How do you see an ancient and historic city such as Rome in less than three full days? You walk fast, have good shoes, can go without sitting for a while, and don’t mind being out for 12 hours.
We did all of the above, and while I was completely exhausted at the end of every day and had sensations in my feet and legs that I didn’t know were possible, we were able to see almost all of the highlights of Rome–the Trevi Fountain, the Pantheon, the Roman Forum, the Colosseum (and tour the inside), the Spanish Steps, Michelangelo’s Moses, and St. Peter’s Basilica. We also were able to stumble upon some sites that are less well-known but that we loved, like the Tomb of the Unknown Soldier and Campo dei Fiori, which is a plaza with good shopping and bars.
The major two sites that we did not get to see were the Sistine Chapel and Raphael Rooms in the Musei Vaticani and the Borghese Museum, which has works by Caravaggio, Bernini, and other extremely famous artists.
The Sistine Chapel did not work out because we did not realize that it was a separate entrance for the Musei Vaticani than for St. Peter’s Basilica. We waited an hour and a half (or from the space between the ellipses of the piazza through one whole ellipse) to get inside St. Peter’s Basilica. It was amazing to see Michelangelo’s Pieta and the grandiose church. The gold baldacchino, or altar canopy, that Bernini designed was also really amazing to see. I could have sat in the church for hours and still not have noticed all of the details of the church.
However, when I asked one of the security guards which way to go to the Sistine Chapel, my heart sunk when he told me that you had to go out of the piazza and around the Vatican wall to get to the entrance. Not only that, but he told me it closed at 4 p.m. and it was currently 3:48. Three of us sprinted to try to get in, and Pat made it in but Becca and I got there at 4:03 and were not allowed in. As an art history nerd, I was completely devastated. Who goes to Rome and doesn’t see the Sistine Chapel? We decided to eat our feelings in gelato while we waited for Pat and sat down across the street. Ten minutes later it is a full-fledged thunderstorm, and we get completely soaked. The weather has never reflected my mood so perfectly.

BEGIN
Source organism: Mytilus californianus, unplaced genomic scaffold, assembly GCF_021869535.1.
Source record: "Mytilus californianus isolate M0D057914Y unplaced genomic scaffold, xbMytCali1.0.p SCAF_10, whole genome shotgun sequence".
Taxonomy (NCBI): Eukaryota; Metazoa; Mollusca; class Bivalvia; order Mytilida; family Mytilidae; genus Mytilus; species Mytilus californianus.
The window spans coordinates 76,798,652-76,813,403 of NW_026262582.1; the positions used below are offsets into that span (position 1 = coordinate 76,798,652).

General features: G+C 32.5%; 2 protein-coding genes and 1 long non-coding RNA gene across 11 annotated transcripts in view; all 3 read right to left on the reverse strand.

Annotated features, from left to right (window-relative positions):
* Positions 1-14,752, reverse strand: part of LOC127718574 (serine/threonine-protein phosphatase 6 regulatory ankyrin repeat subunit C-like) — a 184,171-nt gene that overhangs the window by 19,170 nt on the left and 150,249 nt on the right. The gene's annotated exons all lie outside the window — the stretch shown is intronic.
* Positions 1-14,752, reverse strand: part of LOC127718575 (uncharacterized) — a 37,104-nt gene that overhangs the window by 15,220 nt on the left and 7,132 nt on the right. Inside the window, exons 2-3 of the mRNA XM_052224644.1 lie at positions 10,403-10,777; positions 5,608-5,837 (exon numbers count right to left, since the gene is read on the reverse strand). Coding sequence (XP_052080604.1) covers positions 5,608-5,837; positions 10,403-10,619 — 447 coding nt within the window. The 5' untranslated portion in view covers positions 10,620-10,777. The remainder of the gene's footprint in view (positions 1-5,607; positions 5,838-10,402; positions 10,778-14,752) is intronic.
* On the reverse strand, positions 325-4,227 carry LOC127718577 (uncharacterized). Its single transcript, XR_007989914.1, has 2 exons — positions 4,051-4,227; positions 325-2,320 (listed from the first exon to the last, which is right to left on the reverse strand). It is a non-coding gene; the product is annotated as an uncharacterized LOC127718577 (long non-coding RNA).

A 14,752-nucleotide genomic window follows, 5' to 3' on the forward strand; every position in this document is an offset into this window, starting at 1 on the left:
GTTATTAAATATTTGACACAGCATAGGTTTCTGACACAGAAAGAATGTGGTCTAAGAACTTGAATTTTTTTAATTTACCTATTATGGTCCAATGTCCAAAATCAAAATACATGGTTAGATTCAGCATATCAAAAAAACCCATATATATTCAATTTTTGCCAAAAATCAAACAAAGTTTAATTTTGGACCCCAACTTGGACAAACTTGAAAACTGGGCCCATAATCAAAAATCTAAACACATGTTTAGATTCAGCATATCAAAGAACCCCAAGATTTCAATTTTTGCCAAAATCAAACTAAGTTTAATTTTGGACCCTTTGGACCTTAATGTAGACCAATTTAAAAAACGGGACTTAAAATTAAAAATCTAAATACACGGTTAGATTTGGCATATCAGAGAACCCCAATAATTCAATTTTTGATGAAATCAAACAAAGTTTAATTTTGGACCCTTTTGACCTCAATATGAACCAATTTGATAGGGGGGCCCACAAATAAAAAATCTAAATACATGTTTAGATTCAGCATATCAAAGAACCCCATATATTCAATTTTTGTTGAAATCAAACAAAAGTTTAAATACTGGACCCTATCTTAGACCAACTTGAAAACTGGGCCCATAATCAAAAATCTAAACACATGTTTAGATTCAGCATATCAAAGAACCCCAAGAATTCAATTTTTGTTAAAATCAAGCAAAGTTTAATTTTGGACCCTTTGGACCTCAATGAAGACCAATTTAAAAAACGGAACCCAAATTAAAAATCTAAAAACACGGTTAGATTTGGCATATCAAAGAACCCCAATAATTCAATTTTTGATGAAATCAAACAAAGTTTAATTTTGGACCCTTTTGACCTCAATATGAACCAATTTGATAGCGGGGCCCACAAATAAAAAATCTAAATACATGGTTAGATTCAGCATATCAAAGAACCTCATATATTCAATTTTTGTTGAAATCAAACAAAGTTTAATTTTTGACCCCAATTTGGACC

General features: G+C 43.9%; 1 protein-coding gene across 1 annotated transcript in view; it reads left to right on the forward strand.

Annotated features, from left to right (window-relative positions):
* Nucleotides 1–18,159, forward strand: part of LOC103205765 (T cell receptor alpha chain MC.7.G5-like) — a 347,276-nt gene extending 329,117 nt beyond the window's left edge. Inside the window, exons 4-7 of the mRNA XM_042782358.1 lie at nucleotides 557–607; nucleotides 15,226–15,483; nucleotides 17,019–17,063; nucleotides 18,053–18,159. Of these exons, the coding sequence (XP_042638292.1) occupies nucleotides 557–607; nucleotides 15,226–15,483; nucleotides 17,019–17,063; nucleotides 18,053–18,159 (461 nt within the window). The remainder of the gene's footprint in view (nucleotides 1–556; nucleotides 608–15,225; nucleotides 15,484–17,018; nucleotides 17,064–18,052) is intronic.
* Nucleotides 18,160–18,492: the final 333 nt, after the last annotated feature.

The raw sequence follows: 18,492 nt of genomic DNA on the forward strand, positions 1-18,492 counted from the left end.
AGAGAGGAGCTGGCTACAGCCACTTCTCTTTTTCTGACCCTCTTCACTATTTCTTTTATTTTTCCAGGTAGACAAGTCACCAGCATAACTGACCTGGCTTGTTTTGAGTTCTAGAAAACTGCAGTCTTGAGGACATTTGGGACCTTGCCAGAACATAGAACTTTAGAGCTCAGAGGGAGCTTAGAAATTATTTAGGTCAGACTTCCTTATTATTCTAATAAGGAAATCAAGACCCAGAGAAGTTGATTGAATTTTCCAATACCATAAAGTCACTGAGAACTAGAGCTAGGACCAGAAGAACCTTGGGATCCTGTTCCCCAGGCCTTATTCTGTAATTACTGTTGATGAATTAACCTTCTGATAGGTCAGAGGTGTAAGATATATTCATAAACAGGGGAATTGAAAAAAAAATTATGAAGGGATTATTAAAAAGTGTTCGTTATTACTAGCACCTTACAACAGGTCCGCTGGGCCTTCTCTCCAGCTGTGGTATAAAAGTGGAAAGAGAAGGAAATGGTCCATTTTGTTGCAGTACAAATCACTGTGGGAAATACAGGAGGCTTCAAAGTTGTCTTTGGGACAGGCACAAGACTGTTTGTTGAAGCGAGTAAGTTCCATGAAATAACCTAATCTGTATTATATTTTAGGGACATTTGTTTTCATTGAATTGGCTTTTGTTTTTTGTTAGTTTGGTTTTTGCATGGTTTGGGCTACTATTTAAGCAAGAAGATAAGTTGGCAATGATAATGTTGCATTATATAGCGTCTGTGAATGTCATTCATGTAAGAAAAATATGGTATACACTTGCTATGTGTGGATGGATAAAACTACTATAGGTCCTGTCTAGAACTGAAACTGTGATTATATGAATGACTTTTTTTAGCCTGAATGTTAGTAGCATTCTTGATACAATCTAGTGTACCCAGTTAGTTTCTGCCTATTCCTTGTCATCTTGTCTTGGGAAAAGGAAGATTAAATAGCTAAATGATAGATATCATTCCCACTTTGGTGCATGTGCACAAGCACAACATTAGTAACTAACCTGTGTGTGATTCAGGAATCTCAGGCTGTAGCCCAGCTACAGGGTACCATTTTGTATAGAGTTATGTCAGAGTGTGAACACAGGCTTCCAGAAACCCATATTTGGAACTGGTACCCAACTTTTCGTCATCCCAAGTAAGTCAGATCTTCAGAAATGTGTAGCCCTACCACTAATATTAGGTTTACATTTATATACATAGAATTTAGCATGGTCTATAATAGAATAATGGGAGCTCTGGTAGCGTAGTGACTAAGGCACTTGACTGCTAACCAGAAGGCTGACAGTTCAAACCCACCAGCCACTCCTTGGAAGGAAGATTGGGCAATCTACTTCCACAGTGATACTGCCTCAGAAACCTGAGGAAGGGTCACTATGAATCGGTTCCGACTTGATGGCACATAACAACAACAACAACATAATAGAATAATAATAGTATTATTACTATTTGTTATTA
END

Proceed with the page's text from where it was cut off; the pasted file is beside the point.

However, after brooding for a bit, I remembered I was still in Rome and tried to cheer up. We found a cafe with free Wi-Fi (an extremely hot commodity when traveling abroad) and I got brushetta and an espresso, so that helped my mood. We then shopped a bit and I got myself an Italian leather bag, skirt, and some jewelry so the retail therapy also helped my mood.
It is impossible to be able to talk about all of our adventures and what we saw in Rome, but it was the trip of a lifetime. It was not very similar to Paris–it also had charm and the people were easier to converse with because of my background in Spanish, but the Metro was not as convenient and the streets were more narrow, which caused us to accidentally bump into most of the sights we saw. Whereas in Paris it’s easier to find the direct route to somewhere, in Rome we had to figure out how to head in the general direction and then hope that we got there. Rome also helped me be more self-sufficient and learn how to navigate a foreign city with nothing more than a Metro map and some common sense. It had pushier street salesmen, but less pickpockets, than Paris. It also had more of a contrast of the old and the new, since they did not have a Baron Haussman to redesign and modernize their city. Buildings are a multitude of gorgeous colors, ancient ruins are tucked within the city, and you never know if the cobbled roads will lead you to a great cafe or a great shop with handmade jewelry.
We had stressful travels and may have gotten separated once or twice (and then had a tough time meeting back up because no one had service or Wi-Fi), but being able to see the center of the Roman Empire and the Catholic Church was incredible and definitely the trip of a lifetime.